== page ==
Friday, March 19, 2010

The Bounty Hunter (Columbia Pictures)

By Harry Forbes

Jennifer Aniston and Gerard Butler may not be the Jean Arthur and Cary Grant of our time, thinking back to one memorable Hollywood pairing, but they are both pros, and in their first film together, reveal appealing chemistry, even if they’re at loggerheads throughout.

Butler is Milo Boyd, an ex-NYPD-cop-turned-bounty-hunter who will get $5,000 if he tracks down his ex wife, Nicole (that’s Aniston), a reporter for the “Daily News” who’s jumped bail.

She’s been investigating a suspicious suicide that points towards corruption within the NYPD; he’s an inveterate gambler who owes money to a tough lady bookie (Cathy Moriarty). The bad guys are out to silence Nicole; the bookie’s gang is on the trail of Milo.

Milo apprehends Nicole early on, and en route to his bringing her in, they find themselves on a journey that takes them from the streets of New York to the Atlantic City boardwalk and points in between.

Mixed up in all this is Stewart (Jason Sudeikis), a nebbishy reporter from Nicole’s paper who has a crush on her, and a sadsack informant Jimmy (Adam Rose). The former finds himself apprehended by the bookies (mistaking him for Milo), the latter by Nicole’s vicious pursuers.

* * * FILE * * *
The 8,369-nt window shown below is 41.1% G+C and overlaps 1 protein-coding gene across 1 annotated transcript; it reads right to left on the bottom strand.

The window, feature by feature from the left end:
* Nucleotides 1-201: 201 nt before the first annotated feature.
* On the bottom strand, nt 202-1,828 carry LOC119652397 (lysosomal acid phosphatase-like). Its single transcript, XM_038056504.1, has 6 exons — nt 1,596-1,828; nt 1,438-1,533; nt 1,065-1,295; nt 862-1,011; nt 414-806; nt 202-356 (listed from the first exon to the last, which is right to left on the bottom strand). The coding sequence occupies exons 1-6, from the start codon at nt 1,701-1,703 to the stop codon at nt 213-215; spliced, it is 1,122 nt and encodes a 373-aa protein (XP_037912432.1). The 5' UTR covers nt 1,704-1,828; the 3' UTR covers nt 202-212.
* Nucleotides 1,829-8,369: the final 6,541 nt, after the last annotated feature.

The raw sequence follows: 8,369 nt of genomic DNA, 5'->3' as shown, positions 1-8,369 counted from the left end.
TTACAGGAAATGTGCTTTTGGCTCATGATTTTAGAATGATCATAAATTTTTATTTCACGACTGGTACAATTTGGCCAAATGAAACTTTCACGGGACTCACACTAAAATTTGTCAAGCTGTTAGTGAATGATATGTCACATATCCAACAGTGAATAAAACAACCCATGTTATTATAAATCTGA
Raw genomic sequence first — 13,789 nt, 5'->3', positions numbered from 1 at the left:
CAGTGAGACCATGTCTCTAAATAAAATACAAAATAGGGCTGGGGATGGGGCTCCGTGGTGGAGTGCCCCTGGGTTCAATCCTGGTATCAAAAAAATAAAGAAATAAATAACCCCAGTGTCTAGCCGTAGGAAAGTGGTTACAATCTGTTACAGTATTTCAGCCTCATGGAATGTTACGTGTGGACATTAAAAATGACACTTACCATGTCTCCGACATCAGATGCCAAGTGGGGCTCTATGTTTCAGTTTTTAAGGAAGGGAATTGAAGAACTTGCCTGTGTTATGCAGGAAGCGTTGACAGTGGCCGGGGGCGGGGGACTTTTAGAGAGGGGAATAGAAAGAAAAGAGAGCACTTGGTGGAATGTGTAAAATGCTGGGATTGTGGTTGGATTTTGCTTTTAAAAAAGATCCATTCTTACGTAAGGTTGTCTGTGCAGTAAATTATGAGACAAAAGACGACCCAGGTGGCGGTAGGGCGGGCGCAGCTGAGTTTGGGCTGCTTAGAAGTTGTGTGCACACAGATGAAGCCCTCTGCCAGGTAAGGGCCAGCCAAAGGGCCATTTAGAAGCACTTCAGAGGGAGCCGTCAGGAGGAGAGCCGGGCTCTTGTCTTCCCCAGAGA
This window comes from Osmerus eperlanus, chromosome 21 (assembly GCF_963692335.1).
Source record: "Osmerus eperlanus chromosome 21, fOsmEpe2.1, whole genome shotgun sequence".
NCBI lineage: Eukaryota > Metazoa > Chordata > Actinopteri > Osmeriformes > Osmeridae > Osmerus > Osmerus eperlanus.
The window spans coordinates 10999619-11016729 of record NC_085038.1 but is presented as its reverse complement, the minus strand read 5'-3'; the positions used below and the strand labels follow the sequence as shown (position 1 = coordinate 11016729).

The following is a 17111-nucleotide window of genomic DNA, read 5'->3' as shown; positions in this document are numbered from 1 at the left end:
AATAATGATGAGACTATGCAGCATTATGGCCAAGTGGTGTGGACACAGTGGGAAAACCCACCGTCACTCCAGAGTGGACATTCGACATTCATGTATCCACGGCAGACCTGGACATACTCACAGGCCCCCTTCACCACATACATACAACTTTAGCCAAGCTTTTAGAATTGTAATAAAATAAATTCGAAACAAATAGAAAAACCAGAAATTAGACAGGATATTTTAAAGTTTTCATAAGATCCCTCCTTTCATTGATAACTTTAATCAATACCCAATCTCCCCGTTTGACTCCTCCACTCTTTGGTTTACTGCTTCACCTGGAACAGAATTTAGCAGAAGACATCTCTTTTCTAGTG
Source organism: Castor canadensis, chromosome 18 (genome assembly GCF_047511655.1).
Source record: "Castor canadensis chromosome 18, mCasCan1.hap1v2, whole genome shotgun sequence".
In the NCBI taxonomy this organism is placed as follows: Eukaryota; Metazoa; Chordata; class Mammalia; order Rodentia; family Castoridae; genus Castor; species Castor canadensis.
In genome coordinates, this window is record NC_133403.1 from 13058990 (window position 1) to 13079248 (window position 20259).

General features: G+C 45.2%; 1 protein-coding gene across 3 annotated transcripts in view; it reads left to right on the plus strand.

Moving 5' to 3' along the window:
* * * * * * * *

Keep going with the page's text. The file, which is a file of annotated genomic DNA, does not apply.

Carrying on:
As far as formulaic action-adventure cum romantic comedies go, this is more than tolerable. The plot is lame, but Sarah Thorp’s script has some funny lines, and the leads carry you over the rough patches.

Aniston – looking quite smashing in the short black dress she wears for most of the film – is, in particular, quite an accomplished comedienne and savvy film actress. Because – like so many stars – she seems to be playing variations of herself, it’s easy not to appreciate the solid craft and many subtle touches she brings to every scene. There’s an honesty about her delivery that makes her especially sympathetic, and she has that ability to telegraph her thoughts even when not speaking.

Butler continues to prove himself a highly versatile leading man, even if his character here is only a slight variation on his turn in “The Ugly Truth,” that is, an unfeeling slob who turns out to be (surprise!) a likable, sensitive guy.

The action-dominated film takes a break for a long romantic interlude where the pair takes shelter at their honeymoon lodge and begin to connect again.

The script could be wittier, and the action elements cleverer and more plausible, but it serves to let the two stars strut their stuff, and as Nicole and Milo bond as they did during their married days, the relationship plays out convincingly. Christine Baranski is a hoot as Nicole’s randy burlesque queen mother.

Andy Tennant directs the disparate action, comedy, and romantic elements capably. Guys will be relieved that there’s at least as much in the way of action as romance.

(Rated PG-13 by the MPAA for sexual content including suggestive comments, language and some violence.) Print this post


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